Rate of growth on IPv6 not fast enough?
joelja at bogus.com
Tue Apr 20 23:54:15 CDT 2010
On 4/20/2010 6:34 PM, Karl Auer wrote:
> On Tue, 2010-04-20 at 12:59 -0700, Owen DeLong wrote:
>> On Apr 20, 2010, at 12:31 PM, Roger Marquis wrote:
>>> NAT _always_ fails-closed
I love this statement particularly in the context of enterprise networks...
When you pop the label off an l3 vpn or pseudo wire in the wrong place
where does the packet go? Does one even know? does the outside network
have overlapping addresses with the inside one, does it have a default
route? is there filtering?
Is it an opportunity for information leakage?
How many parallel networks with overlapping private addressing domains
are there on router? your your l3 vpn providers routers? How far will a
private addressed packet go when it leaks. These sorts of things I
wonder about when I contemplate doing syslog on a q-in-q vlan over a vpls.
>> Stateful Inspection can be implemented fail-closed.
> Not to take issue with either statement in particular, but I think there
> needs to be some consideration of what "fail" means.
> Dealing with an unwanted but foreseeable error condition, like running
> out of memory, is not a failure mode. It is a controlled event. NOT
> dealing with it is a failure mode.
> So a properly written program (or properly constructed device) will deal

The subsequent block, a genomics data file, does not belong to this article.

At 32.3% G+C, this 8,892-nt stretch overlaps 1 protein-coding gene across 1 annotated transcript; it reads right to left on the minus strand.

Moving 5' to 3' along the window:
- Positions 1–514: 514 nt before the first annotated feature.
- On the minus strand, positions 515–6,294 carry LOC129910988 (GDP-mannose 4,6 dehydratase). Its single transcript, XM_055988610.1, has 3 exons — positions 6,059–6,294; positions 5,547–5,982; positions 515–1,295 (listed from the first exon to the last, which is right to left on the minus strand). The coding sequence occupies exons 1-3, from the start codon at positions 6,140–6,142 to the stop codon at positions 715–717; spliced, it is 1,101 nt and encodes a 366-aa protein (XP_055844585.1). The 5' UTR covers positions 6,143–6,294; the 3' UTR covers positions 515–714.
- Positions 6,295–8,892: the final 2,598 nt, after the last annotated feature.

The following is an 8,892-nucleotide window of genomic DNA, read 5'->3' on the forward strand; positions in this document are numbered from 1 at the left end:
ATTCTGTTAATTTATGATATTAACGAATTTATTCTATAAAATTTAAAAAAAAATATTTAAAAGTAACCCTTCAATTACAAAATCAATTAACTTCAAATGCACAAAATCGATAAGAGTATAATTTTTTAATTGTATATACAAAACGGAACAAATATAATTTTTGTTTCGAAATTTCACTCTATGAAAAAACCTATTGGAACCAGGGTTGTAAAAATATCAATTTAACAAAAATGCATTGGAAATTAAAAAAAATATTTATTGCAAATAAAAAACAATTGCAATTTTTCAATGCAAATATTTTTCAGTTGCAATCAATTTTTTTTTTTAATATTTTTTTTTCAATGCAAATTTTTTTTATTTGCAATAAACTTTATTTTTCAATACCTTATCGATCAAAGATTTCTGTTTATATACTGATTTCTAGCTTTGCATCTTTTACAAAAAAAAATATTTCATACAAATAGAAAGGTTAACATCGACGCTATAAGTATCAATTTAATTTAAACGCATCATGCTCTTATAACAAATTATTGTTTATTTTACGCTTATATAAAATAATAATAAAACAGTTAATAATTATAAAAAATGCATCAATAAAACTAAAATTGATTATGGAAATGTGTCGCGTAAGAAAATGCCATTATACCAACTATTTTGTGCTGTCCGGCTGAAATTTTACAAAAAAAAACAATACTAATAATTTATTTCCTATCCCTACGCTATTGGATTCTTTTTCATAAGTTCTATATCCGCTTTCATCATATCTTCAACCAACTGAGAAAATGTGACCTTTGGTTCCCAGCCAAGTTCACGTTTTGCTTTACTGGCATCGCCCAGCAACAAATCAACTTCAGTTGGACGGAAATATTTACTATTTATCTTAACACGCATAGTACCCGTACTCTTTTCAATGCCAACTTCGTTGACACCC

> with whatever error conditions the designer was able to anticipate, and
> will hopefully deal with them intelligently. Power failure and physical
> damage are harder to handle than others, but on high-end equipment even
> some of those are considered and managed. Ideally the designer will have
> considered all conditions that can possibly arise, but the ideal is not
> achievable. There will *always* be conditions a program or device is
> unable to handle or possibly even detect.
> When a situation arises that is beyond the control of the program or
> device, was not anticipated by the designer, or if the designer made a
> mistake, we enter the realm of an actual failure. And all bets are off.
> NAT (for example) could fail in any way at all - including by (say)
> inappropriately sharing a mapping. If processes are running on a shared
> platform - say NAT, routing and packet filtering - failure of any part
> could cause failure of any other part. In some cases (I seem to recall
> that recent Californian power failures were an example) the error
> handling itself can cause another error condition and another
> opportunity for failure.
> Reading through the security alerts from any vendor is a pretty sobering
> process - stuff fails open more often than you might expect.
> So I think we should be very cautious about saying that things "fail
> open" or "fail closed".
> We should be especially cautious about it when the functionality we are
> interested in is really no more than a happy side effect of some other
> functionality. NAT's "security", to the extent that it exists at all, is
> a side effect of what it is intended to do, which is translate and map
> Regards, K.
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